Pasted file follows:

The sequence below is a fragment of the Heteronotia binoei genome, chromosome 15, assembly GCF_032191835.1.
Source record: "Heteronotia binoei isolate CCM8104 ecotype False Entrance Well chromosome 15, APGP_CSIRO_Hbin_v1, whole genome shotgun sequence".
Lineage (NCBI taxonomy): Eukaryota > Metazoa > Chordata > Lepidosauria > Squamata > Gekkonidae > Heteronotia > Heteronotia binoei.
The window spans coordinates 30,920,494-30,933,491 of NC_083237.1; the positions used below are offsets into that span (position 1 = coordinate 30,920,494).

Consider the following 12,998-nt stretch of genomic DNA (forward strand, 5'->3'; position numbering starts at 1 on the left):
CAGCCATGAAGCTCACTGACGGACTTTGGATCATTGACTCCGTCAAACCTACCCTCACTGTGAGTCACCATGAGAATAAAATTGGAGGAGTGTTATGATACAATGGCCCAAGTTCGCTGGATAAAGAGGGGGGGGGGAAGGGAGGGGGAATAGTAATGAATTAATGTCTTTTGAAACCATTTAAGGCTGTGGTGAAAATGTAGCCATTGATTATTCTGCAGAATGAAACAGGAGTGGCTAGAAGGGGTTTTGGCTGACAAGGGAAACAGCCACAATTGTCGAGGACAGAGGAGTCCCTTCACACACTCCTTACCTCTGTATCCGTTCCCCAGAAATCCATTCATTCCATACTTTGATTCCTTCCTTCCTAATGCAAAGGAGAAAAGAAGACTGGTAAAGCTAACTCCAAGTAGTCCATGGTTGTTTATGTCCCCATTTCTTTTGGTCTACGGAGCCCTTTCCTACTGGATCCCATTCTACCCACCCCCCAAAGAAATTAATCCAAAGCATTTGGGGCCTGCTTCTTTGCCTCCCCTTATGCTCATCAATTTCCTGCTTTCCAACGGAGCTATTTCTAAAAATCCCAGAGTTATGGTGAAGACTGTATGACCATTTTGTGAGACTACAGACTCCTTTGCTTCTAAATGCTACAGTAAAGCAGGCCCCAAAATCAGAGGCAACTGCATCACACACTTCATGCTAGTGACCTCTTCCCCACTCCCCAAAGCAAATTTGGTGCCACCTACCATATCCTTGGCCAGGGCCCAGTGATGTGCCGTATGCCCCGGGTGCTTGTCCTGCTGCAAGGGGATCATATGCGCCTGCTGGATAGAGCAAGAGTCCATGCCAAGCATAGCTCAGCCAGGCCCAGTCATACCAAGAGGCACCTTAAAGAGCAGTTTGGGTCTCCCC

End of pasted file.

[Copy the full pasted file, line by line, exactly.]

The sequence below is a fragment of the Heteronotia binoei genome, chromosome 15, assembly GCF_032191835.1.
Source record: "Heteronotia binoei isolate CCM8104 ecotype False Entrance Well chromosome 15, APGP_CSIRO_Hbin_v1, whole genome shotgun sequence".
Lineage (NCBI taxonomy): Eukaryota > Metazoa > Chordata > Lepidosauria > Squamata > Gekkonidae > Heteronotia > Heteronotia binoei.
The window spans coordinates 30,920,494-30,933,491 of NC_083237.1; the positions used below are offsets into that span (position 1 = coordinate 30,920,494).

Consider the following 12,998-nt stretch of genomic DNA (forward strand, 5'->3'; position numbering starts at 1 on the left):
CAGCCATGAAGCTCACTGACGGACTTTGGATCATTGACTCCGTCAAACCTACCCTCACTGTGAGTCACCATGAGAATAAAATTGGAGGAGTGTTATGATACAATGGCCCAAGTTCGCTGGATAAAGAGGGGGGGGGGAAGGGAGGGGGAATAGTAATGAATTAATGTCTTTTGAAACCATTTAAGGCTGTGGTGAAAATGTAGCCATTGATTATTCTGCAGAATGAAACAGGAGTGGCTAGAAGGGGTTTTGGCTGACAAGGGAAACAGCCACAATTGTCGAGGACAGAGGAGTCCCTTCACACACTCCTTACCTCTGTATCCGTTCCCCAGAAATCCATTCATTCCATACTTTGATTCCTTCCTTCCTAATGCAAAGGAGAAAAGAAGACTGGTAAAGCTAACTCCAAGTAGTCCATGGTTGTTTATGTCCCCATTTCTTTTGGTCTACGGAGCCCTTTCCTACTGGATCCCATTCTACCCACCCCCCAAAGAAATTAATCCAAAGCATTTGGGGCCTGCTTCTTTGCCTCCCCTTATGCTCATCAATTTCCTGCTTTCCAACGGAGCTATTTCTAAAAATCCCAGAGTTATGGTGAAGACTGTATGACCATTTTGTGAGACTACAGACTCCTTTGCTTCTAAATGCTACAGTAAAGCAGGCCCCAAAATCAGAGGCAACTGCATCACACACTTCATGCTAGTGACCTCTTCCCCACTCCCCAAAGCAAATTTGGTGCCACCTACCATATCCTTGGCCAGGGCCCAGTGATGTGCCGTATGCCCCGGGTGCTTGTCCTGCTGCAAGGGGATCATATGCGCCTGCTGGATAGAGCAAGAGTCCATGCCAAGCATAGCTCAGCCAGGCCCAGTCATACCAAGAGGCACCTTAAAGAGCAGTTTGGGTCTCCCC